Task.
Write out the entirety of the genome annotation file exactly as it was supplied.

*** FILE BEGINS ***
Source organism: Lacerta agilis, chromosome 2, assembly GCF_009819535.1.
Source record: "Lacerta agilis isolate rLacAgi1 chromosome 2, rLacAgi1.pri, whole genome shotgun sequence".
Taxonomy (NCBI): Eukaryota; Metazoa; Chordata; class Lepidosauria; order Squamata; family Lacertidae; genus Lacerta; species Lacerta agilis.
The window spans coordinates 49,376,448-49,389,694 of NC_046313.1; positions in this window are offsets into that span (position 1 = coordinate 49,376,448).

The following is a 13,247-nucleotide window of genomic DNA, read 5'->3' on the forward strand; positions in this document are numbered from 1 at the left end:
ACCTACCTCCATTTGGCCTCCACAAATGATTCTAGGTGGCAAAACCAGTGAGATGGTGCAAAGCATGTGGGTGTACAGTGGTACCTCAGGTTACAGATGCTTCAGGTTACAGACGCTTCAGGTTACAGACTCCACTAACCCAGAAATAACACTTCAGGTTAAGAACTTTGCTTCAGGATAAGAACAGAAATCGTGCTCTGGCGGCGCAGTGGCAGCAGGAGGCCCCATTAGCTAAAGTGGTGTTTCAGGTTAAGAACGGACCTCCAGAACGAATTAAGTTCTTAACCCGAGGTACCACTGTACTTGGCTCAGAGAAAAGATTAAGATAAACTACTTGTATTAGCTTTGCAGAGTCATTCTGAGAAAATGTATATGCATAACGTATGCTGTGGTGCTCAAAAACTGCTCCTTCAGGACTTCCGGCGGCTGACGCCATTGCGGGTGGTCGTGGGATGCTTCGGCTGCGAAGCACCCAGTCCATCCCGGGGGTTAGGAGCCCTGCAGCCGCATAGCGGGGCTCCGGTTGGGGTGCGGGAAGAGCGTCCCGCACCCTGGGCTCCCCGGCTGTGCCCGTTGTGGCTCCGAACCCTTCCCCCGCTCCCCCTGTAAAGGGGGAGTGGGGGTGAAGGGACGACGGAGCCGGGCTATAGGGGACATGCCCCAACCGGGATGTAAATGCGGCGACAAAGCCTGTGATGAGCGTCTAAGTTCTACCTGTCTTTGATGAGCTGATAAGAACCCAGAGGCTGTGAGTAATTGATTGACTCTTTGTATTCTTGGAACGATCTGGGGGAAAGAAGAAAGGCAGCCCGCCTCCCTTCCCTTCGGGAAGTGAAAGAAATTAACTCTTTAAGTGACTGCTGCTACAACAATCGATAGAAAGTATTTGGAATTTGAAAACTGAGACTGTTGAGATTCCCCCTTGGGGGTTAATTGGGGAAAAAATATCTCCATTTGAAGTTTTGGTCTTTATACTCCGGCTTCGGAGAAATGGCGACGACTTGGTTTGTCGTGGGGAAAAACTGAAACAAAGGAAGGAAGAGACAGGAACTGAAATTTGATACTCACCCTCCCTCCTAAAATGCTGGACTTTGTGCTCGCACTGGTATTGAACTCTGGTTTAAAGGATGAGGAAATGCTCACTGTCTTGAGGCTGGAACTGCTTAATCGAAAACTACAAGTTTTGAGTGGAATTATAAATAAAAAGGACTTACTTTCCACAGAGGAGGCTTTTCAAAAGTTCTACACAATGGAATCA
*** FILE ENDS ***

Source organism: Lacerta agilis, chromosome 2, assembly GCF_009819535.1.
Source record: "Lacerta agilis isolate rLacAgi1 chromosome 2, rLacAgi1.pri, whole genome shotgun sequence".
Taxonomy (NCBI): Eukaryota; Metazoa; Chordata; class Lepidosauria; order Squamata; family Lacertidae; genus Lacerta; species Lacerta agilis.
The window spans coordinates 49,376,448-49,389,694 of NC_046313.1; positions in this window are offsets into that span (position 1 = coordinate 49,376,448).

The following is a 13,247-nucleotide window of genomic DNA, read 5'->3' on the forward strand; positions in this document are numbered from 1 at the left end:
ACCTACCTCCATTTGGCCTCCACAAATGATTCTAGGTGGCAAAACCAGTGAGATGGTGCAAAGCATGTGGGTGTACAGTGGTACCTCAGGTTACAGATGCTTCAGGTTACAGACGCTTCAGGTTACAGACTCCACTAACCCAGAAATAACACTTCAGGTTAAGAACTTTGCTTCAGGATAAGAACAGAAATCGTGCTCTGGCGGCGCAGTGGCAGCAGGAGGCCCCATTAGCTAAAGTGGTGTTTCAGGTTAAGAACGGACCTCCAGAACGAATTAAGTTCTTAACCCGAGGTACCACTGTACTTGGCTCAGAGAAAAGATTAAGATAAACTACTTGTATTAGCTTTGCAGAGTCATTCTGAGAAAATGTATATGCATAACGTATGCTGTGGTGCTCAAAAACTGCTCCTTCAGGACTTCCGGCGGCTGACGCCATTGCGGGTGGTCGTGGGATGCTTCGGCTGCGAAGCACCCAGTCCATCCCGGGGGTTAGGAGCCCTGCAGCCGCATAGCGGGGCTCCGGTTGGGGTGCGGGAAGAGCGTCCCGCACCCTGGGCTCCCCGGCTGTGCCCGTTGTGGCTCCGAACCCTTCCCCCGCTCCCCCTGTAAAGGGGGAGTGGGGGTGAAGGGACGACGGAGCCGGGCTATAGGGGACATGCCCCAACCGGGATGTAAATGCGGCGACAAAGCCTGTGATGAGCGTCTAAGTTCTACCTGTCTTTGATGAGCTGATAAGAACCCAGAGGCTGTGAGTAATTGATTGACTCTTTGTATTCTTGGAACGATCTGGGGGAAAGAAGAAAGGCAGCCCGCCTCCCTTCCCTTCGGGAAGTGAAAGAAATTAACTCTTTAAGTGACTGCTGCTACAACAATCGATAGAAAGTATTTGGAATTTGAAAACTGAGACTGTTGAGATTCCCCCTTGGGGGTTAATTGGGGAAAAAATATCTCCATTTGAAGTTTTGGTCTTTATACTCCGGCTTCGGAGAAATGGCGACGACTTGGTTTGTCGTGGGGAAAAACTGAAACAAAGGAAGGAAGAGACAGGAACTGAAATTTGATACTCACCCTCCCTCCTAAAATGCTGGACTTTGTGCTCGCACTGGTATTGAACTCTGGTTTAAAGGATGAGGAAATGCTCACTGTCTTGAGGCTGGAACTGCTTAATCGAAAACTACAAGTTTTGAGTGGAATTATAAATAAAAAGGACTTACTTTCCACAGAGGAGGCTTTTCAAAAGTTCTACACAATGGAATCA